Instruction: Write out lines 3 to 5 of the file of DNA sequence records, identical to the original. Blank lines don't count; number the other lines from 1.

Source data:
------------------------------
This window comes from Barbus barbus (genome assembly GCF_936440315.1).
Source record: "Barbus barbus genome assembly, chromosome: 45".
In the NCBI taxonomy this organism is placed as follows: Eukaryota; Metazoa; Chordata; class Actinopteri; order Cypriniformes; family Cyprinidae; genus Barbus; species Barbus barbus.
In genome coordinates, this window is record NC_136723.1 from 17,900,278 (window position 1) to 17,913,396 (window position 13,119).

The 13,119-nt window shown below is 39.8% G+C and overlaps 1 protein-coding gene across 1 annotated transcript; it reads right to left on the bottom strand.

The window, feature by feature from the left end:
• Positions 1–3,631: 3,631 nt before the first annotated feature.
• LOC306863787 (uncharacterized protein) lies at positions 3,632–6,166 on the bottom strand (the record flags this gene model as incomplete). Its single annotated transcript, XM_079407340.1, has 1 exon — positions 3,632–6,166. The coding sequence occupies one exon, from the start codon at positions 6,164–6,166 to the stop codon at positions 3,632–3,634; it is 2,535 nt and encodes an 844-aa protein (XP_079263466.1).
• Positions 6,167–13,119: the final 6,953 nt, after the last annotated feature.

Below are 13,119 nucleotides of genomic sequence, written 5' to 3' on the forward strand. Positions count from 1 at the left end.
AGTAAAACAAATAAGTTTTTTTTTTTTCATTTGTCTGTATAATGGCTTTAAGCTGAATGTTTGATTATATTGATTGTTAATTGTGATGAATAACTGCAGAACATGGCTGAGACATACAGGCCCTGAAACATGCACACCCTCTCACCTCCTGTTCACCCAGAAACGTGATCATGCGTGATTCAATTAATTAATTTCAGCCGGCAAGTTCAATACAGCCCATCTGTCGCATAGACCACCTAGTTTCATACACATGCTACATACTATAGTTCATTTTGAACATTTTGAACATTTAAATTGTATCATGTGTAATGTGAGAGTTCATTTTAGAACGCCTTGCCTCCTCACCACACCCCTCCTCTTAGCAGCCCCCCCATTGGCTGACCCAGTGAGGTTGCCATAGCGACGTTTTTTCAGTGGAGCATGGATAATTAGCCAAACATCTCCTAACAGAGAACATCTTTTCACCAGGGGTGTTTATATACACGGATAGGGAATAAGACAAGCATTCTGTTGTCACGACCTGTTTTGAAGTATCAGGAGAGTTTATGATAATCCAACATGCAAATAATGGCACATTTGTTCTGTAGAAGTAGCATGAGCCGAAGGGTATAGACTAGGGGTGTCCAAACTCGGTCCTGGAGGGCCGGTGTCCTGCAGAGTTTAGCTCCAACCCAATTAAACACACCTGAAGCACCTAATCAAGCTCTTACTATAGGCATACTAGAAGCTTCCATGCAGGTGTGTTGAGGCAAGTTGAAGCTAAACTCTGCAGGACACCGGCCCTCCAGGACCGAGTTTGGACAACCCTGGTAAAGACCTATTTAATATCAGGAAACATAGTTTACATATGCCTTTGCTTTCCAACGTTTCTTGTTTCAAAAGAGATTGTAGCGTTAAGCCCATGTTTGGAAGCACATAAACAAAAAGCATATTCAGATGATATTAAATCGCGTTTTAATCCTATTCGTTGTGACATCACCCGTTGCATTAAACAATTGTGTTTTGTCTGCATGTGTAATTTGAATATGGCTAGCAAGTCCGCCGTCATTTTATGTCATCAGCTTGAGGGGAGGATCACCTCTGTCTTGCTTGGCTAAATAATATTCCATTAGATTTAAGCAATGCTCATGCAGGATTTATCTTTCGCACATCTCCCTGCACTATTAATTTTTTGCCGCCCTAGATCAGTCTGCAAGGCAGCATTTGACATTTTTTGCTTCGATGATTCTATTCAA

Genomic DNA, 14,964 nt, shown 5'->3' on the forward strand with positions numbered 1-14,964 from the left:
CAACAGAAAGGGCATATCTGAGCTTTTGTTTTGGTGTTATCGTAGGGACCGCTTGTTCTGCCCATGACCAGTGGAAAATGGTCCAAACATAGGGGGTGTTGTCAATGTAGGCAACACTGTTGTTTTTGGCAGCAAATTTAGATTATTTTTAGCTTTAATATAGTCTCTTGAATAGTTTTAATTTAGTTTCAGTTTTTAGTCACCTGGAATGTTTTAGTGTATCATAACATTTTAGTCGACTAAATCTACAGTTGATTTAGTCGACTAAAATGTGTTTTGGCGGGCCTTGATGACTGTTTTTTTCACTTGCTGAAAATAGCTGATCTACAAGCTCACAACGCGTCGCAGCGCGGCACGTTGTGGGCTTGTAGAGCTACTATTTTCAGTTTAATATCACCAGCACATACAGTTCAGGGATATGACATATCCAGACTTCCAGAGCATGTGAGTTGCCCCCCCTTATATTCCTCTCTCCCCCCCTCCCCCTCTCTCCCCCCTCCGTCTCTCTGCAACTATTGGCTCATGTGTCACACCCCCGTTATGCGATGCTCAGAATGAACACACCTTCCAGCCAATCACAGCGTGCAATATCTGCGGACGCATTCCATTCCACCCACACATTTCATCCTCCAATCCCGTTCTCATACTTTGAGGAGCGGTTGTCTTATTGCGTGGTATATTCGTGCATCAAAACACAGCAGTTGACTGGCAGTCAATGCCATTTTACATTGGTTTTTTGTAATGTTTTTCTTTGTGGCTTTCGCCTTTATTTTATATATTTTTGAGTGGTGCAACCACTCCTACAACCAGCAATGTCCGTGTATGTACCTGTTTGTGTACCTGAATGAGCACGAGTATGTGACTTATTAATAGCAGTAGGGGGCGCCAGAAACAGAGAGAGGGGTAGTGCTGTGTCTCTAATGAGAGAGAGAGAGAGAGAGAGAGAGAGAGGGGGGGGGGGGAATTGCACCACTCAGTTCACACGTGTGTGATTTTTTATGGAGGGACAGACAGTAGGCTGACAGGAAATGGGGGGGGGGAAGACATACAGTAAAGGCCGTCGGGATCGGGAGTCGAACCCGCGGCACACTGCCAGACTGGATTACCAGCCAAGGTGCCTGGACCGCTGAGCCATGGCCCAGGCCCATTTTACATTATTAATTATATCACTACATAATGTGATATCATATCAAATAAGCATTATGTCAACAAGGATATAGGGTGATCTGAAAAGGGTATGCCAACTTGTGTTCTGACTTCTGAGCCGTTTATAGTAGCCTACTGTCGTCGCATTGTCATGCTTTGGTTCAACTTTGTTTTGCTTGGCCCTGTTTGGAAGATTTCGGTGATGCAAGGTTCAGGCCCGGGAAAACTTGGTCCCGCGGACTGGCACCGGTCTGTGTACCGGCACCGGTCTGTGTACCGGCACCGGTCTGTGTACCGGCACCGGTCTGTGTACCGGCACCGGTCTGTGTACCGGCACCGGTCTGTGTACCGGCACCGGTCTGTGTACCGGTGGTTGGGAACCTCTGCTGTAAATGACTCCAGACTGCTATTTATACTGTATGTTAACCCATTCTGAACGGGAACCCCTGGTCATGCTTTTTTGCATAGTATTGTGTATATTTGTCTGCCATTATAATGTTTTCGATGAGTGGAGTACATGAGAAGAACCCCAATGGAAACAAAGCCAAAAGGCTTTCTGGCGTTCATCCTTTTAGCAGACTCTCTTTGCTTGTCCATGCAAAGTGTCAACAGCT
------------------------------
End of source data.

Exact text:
In the NCBI taxonomy this organism is placed as follows: Eukaryota; Metazoa; Chordata; class Actinopteri; order Cypriniformes; family Cyprinidae; genus Barbus; species Barbus barbus.
In genome coordinates, this window is record NC_136723.1 from 17,900,278 (window position 1) to 17,913,396 (window position 13,119).

The 13,119-nt window shown below is 39.8% G+C and overlaps 1 protein-coding gene across 1 annotated transcript; it reads right to left on the bottom strand.